Why Rent the Runway’s partnership with Amazon is a game-changer


Leading clothing rental platform Rent the Runway has secured a major partnership with Amazon Fashion.  The global retail behemoth will launch a Rent the Runway storefront on the marketplace’s website.  Offering Amazon shoppers access to thousands of gently used rental fashion and new items from The Design Collective range. The Rent the Runway store on Amazon will sell hundreds of styles from its inventory including categories such as casual wear, workwear, and occasional wear. 

p; Along with an exclusive selection from the RTR Design Collective range, which consists of high quality fashion created by emerging designers leveraging RTR’s member data and industry trends.   

A partnership of this calibre is game changing for Rent the Runway as it positions the brand in front of a new audience and provides a crucial channel to move thousands of its rental items no longer fit for purpose into the hands of pre-loved fashion shoppers.  Additionally the partnership creates a reliable revenue stream for the established rental business.  

“Collaborating with Amazon Fashion brings Rent the Runway incredible brand awareness.  We believe strategic relationships like this can ignite a new engine of growth for our business. They also showcase demand for our products beyond our community and allow more customers to experience exclusive data-driven fashion from our top design partners,” said Jenn Hyman, Rent the Runway’s co-founder and CEO.  

The collaboration with Amazon adds to Rent the Runway’s strategy of leveraging established marketplaces.  In July 2020, Rent the Runway joined forces with ThredUp, one of America’s leading online consignment and thrift stores as a means of selling RTR’s used clothing.  And in 2022, RTR struck a deal with Saks Off 5th, selling a curated collection of pre-owned designer clothing from Rent the Runway.

It’s no surprise that clothing rental took a significant hit with local lockdowns restricting many events and going to the office, which spurred the need for renting quality garments.  Raising questions around the popularity of fashion rental as we recover from the global pandemic and highlights the need for new revenue streams to accelerate financial recovery.  

State of fashion rental 

In a recent case study produced by Taylor Brydges, Lisa Heinze, Monique Retamal, and Claudia E. Henninger, whose research delves into the impact of Covid-19 on clothing rental platforms. Their findings place a spotlight on how an innovative business model was essentially flattened overnight.  Interestingly, the case study mentions an Australian rental platform who reported sales in March 2020 drastically reducing from $3,500 to less than $300 a day.  

In late April 2020, Business Insider shared that RTR had furloughed 35% of its staff along with significant reductions to budgets and management salaries.  Then in 2022, RTR made an announcement it was restructuring to reduce costs, which resulted in cutting 24 percent of corporate employees.  The rental platform remains unprofitable, placing immense pressure on RTR to expand its offering to attract new audiences. 

With lockdowns in the past, people heading to the office and events back on our calendars, fashion rental is again a useful alternative to buying new clothes for work and special occasions.  However, the significant disruption to fashion rental has forced platforms to explore adding reliable retail channels to future proof its existence.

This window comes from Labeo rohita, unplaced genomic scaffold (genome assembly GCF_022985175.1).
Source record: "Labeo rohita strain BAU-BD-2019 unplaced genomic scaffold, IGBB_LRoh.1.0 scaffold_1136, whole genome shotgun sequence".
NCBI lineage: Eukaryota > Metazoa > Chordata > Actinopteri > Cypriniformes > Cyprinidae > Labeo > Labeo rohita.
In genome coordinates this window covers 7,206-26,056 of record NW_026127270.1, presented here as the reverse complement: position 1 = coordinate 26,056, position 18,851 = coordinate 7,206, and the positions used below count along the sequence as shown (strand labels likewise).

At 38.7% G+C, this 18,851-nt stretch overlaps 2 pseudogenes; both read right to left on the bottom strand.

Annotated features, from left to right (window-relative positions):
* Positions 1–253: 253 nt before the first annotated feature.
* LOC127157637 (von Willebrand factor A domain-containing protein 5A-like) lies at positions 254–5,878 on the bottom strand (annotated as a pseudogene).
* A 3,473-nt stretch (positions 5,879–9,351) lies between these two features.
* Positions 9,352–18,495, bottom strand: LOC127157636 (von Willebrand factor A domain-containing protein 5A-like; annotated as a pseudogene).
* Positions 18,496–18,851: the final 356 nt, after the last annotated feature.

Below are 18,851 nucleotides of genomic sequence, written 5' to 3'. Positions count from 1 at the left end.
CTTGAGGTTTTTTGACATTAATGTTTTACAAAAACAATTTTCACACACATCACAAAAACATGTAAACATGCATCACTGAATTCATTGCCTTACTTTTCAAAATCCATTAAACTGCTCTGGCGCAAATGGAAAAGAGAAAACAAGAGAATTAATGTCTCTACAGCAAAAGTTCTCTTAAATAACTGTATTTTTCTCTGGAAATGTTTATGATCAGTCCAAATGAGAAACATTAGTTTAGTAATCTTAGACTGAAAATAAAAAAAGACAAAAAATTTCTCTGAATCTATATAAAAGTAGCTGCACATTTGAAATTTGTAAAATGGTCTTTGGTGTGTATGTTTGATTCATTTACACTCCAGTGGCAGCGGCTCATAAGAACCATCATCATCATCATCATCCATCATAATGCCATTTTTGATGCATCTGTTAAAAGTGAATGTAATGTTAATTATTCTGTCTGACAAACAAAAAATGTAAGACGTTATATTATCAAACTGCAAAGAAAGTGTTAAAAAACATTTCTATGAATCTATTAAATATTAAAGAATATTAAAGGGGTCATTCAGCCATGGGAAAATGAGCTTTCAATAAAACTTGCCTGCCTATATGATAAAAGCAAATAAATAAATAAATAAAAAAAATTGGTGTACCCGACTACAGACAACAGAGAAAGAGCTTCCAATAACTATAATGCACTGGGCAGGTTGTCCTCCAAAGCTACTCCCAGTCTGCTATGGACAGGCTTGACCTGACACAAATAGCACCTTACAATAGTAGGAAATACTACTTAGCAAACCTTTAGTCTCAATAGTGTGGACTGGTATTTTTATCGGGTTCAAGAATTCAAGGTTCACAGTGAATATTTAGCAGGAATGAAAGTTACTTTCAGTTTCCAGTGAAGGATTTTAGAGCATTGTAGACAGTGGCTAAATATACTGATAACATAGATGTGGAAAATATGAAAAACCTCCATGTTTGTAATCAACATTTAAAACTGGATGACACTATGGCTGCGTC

The category showing exponential growth in this space is resale, and makes sense for Rent the Runway to responsibly move used rental fashion onto credible partners, keeping clothing in circulation for longer.  As it’s become clear that fashion rental as a standalone model has too many risks attached to it.

Sustainability or profitability

Initially, fashion rental entered the scene as a viable sustainable solution to buying new,  specifically in categories such as workwear and special occasion wear.  Many platforms around the world jumped on the trend, building the customer base and inventory in parallel.  However, sustainability experts were quick to shine a light on the very unsustainable aspects to fashion rental including the impact of regular dry cleaning and costs associated with transporting clothing back and forth with each transaction. 

As for the value exchange within the partnership, there are several advantages for Rent the Runway getting access to Amazon, but what does the retail giant gain from RTR?  Along with RTR’s 8 million customer base, Amazon is one of the largest retailers in the world and its mission is to ‘serve consumers through online and physical stores and focus on selection, price, and convenience.’  

By integrating merchandise from RTR, Amazon is laser focused on expanding its product offering, such as fashion while appealing to dollar conscious shoppers.  It’s an added bonus that the partnership aids in extending the life of clothing, which if analysed appropriately would show a positive impact on the environment.  Although, it is not a guiding factor for Amazon as it continues to dominate the retail sector. Forecasts point to Amazon’s retail ecommerce sales reaching $746.22 billion this year. It is very much about profitability over sustainability. 

Fortunately, with consumers demanding brands do better for the environment, pledges and initiatives are taken seriously and not all attempts to implement sustainability programs are greenwashing campaigns.  Organisations and publications are holding brands accountable, and through considerable change and collaborations, businesses are adopting circular practices in fashion, resulting in substantial improvements to the entire industry.  


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